Lee: For me personally it was very important that it becomes an experience and not such an "educational thing". In that sense it is really a ritual and that we are also, as André said, exhausted after this ritual. We always have to experience it anew. And about this term "transformation": I think in Western society, when we talk or think about deaths, we always think about an end and that's why I think we are so afraid of death. But in many other cultures and if you look into the spiritual or religious practice, this concept of transformation is very, very present and I noticed, also in the experience of my mother's death and also when she died, this week before, when it was already clear that she was going to die, it helped me a lot with the idea that it is a transformation and that she will always be a part of my life. But knowing her, she won't be there anymore and what else kind of helped me and also came into this piece was that I thought "OK, I've never lost someone so close to me, but I have a lot of experience with goodbyes because I've had to say goodbye to a lot of things." And that's why we have this idea of small goodbyes and big goodbyes in the play. And we also ask the children this at the beginning, "What is a big goodbye, what is a small goodbye?" Because for some of the children, when a friend goes to another school, it's a very big goodbye and I think it's also important that we give space for these small goodbyes.

Lidy: Yes, you asked where we as artists got our information. In my case it was actually personal experiences, how we dealt with parting in my family, in my environment, but we also dealt with the project "Unacknowledged Loss", which had taken place at HAU - Hebbel am Ufer a few years before. That was a whole story about losing things. And I also experienced some of the performances and found it very exciting as a project. I also experienced some things where I thought "Yes, that's really well solved or a good idea". But that was also connected with some of the things I had read about the ritual and also the connection. There is an interesting book called "Performanz", which is actually about the philosophy of language, but also about cultural studies ideas about performance or performance, and there is a very large part about rituals and which elements are in it. And then André also brought this book about "Levels of Participation", so for me as an artist these were also the things with which I could bring myself in, all this different information.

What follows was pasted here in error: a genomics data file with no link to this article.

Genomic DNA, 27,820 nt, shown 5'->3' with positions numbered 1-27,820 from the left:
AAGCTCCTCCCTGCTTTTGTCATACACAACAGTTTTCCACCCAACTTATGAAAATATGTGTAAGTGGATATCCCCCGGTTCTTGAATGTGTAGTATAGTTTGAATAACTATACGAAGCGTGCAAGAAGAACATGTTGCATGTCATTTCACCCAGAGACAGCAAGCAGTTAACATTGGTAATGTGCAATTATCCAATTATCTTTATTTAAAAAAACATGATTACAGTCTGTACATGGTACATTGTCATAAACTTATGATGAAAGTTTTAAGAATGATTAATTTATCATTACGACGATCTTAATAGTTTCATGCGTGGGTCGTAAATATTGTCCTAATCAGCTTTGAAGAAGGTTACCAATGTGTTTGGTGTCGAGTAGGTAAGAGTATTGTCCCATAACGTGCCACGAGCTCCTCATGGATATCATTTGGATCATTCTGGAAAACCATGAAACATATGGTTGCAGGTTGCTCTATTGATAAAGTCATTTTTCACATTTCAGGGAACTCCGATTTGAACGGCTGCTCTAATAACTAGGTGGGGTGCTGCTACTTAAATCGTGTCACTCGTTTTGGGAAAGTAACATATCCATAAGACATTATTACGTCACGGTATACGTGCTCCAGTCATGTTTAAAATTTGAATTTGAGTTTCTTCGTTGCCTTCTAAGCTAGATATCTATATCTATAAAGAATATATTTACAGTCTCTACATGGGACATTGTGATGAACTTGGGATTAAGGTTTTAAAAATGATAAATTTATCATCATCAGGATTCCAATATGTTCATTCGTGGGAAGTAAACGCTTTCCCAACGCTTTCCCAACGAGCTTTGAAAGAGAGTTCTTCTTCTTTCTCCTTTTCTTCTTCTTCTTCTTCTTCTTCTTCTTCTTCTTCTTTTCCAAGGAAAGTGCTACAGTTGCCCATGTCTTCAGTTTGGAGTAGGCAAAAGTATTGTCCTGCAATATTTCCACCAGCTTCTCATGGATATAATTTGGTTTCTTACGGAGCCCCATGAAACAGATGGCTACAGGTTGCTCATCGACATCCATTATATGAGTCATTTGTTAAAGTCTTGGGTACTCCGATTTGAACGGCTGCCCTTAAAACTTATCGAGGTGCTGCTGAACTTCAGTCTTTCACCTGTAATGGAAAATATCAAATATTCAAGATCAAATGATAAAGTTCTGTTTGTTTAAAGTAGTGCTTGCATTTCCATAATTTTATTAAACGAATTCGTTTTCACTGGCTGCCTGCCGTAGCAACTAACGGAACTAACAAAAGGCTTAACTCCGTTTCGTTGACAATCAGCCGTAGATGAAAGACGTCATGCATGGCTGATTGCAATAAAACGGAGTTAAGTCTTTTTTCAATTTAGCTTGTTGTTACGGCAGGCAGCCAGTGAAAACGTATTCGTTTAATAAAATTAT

EN: How did your ritual end, André?

AL: Yes, after we had built these representatives and, each for himself, but together with all the others, stood in the circle, the moment of farewell came. Where you then step into the circle individually - to this landscape that is already in the middle, in the centre of this circle - and find a place in this landscape for the one you want to say goodbye to. You can then accompany this with words if you wish. But you can also do it silently. And then the moment comes when we transform ourselves again, because then these work clothes become festive clothes, that is, we have add ons, things that can be attached to the costume. They sound when you move around in them. That's also made from recycled materials. And then we decorate each other and do another moving ritual together, in which we say goodbye again and send breath into the centre and try to help all the things that are in there, so that they can really say goodbye and release, that is, we give energy from all sides. And then you will already notice in the movement, "oh we are also making noises". And then a dance develops from that, which then moves around what is built in the middle there and has been said goodbye to. And yes, this then takes on levels of exuberance, that is, at that point something is already transformed from all this sadness and letting go. Into either a joyful farewell or a joyful readiness to move on.

EN: When we spoke before Corona, when I visited you in Potsdam, there was still the idea of you going outside. But in the end I don't think you did that.

Lee: Because of Corona we had to rethink the play almost every month. When the children leave the room we give everyone a little present, a string or a flower or something that was material in the room and then we say "thank you". We thank each participant. But yes the play as it was meant to be in the beginning? Hopefully we'll do it sometime when the world is a bit, yeah....

EN: Lee, you just mentioned Corona and when you, André, just described the breath, "We give the breath into the middle", I immediately have to think of Corona and I would like to ask, on the one hand from a practical point of view, but perhaps also from a content point of view, whether this time that we have now experienced, the time of the Corona crisis, has also done something to the whole idea, to you, to the concept? Beyond practical changes or restrictions?